Sofas, mattresses, perfume, wine—skimp on these and you’re likely to have regrets. TVs, though, can be bought for a low price and happily meet your "good enough" expectations without any buyer’s remorse.
In TV land, cheap usually means a set that costs less than $300, sometimes as low as $150. Except these cheap TVs are likely too small—43 inches or smaller—to satisfy your big-screen viewing desires.
'Cheap,' But Not Bad
You can buy a big-screen TV—55 inches or larger—for less than $500 or a 65-inch set for under $1,000, both of which would represent good deals, but…"cheap" can also represent "value." A good-value TV is not necessarily one with a small screen for a super low price, but one with a big screen, high-quality picture, and a host of features—or one specific feature—for fewer dollars than expected.
The Expert: I’ve been writing about, reporting on, and reviewing consumer technology for nearly 40 years, including the ever-changing TV/HDTV/4K/8K TV scene. Personally, I'm a plasma snob and still own two plasma TVs, 42- and 50-inch models. Since plasma TVs have disappeared, I recently acquired my first 65-inch quantum dot mini-LED model—but I long to procure an OLED set.
What to Consider
Even today's cheap TVs offer—by far—higher quality images than the priciest premium TVs of even just a decade ago thanks to a myriad of relatively recent technologies. What make today's "cheap" TVs such great value are five recent picture and function enhancements—in no particular order—that nearly all of today's TVs include, even the lowest-priced models.
4K, which doubles the number of pixels in the original high-definition "2K" sets, and 8K, which quadruples the number of pixels of a 4K set, to create an astoundingly detailed image; all TVs with screens 50 inches and larger sold today are 4K.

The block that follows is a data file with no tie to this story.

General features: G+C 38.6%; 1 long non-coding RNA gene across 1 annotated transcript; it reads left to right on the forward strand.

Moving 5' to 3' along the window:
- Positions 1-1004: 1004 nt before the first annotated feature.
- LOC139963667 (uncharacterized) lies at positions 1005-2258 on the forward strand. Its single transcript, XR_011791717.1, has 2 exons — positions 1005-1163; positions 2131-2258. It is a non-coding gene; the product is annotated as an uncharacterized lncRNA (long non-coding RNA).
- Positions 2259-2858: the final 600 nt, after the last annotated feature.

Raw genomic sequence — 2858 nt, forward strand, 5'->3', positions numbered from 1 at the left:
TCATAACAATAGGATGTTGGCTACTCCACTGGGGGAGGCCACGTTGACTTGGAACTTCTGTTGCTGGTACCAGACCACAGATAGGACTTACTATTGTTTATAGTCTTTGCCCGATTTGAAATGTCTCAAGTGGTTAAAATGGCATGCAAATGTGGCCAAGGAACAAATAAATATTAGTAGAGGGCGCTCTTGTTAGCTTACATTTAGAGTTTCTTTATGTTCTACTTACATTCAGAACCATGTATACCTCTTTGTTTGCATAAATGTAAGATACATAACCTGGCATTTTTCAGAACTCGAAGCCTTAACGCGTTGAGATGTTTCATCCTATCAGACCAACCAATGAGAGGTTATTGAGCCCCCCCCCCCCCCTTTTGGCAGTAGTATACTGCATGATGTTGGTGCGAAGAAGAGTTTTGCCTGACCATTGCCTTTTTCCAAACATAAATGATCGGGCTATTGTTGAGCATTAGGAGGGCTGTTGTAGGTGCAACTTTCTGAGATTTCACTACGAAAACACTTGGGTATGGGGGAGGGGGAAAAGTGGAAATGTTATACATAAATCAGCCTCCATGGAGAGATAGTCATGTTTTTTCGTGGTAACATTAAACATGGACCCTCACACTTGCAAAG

For LED sets, Full Array Local Dimming (FALD) backlighting ensures that ultra-light and ultra-dark segments of scenes are accurately and clearly illuminated; the individuals on OLED TVs are self-illuminating, so don't require separate backlighting and, therefore, provide the ultimate TV image
Quantum dot, a coating of nano particles on an LCD that dramatically expands the number and brightness of colors displayed on an LED TV
Varying HDR, or High Dynamic Range, technologies such as HDR10 and Dolby Vision, dramatically boost contrast and color
Added smarts—nearly all TVs today are "smart" which means they provide access to all the popular streaming services via streaming TV systems such as Roku, Android, and Google TV.
Ignore what TVs look like on the retail show floor. Retailers brighten their sets to compensate for a store's harsh fluorescent lighting. In addition, retailers rarely show 4K content on their TVs, and often play animation which always looks better than "live" TV, all of which renders A-B comparisons useless.
If you're concerned about image detail, spend a bit more on a set with full array local dimming (FALD)—and ask for the many "local dimming zones" when comparing models. The more zones, the more detail will be visible.
Don't worry about how a TV sounds—few makers concentrate on audio. If you want to enjoy the full benefits of a big-screen TV you'll want a sound bar. If you don't want a sound bar now, make sure the stand on the TV is wide enough and lifts a TV high enough to fit a sound bar as unobtrusively as possible under the set.
To future-proof your TV, check for HDMI 2.1 compatible jacks, which allow more and more robust video and audio information to travel from your HDMI-connected connected devices and the TV to achieve the best possible image.
Finally, at this time of year when retailers are trying to sell off their existing TV inventory to make room for new 2022 models, inquire about a floor model, which can often be had for a huge discount.
How We Evaluated
For this roundup, I considered only late 2020 or 2021 55-inch and larger models that include most of the five must-have features listed above. Older models might be lower-priced than newer ones, but they lack what I would consider now-necessary features to stave off TV buyers' remorse. I also didn't include refurbished TV models. Here are my choices for the best "cheap" —i.e. value—TVs currently available.
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BY STEWART WOLPIN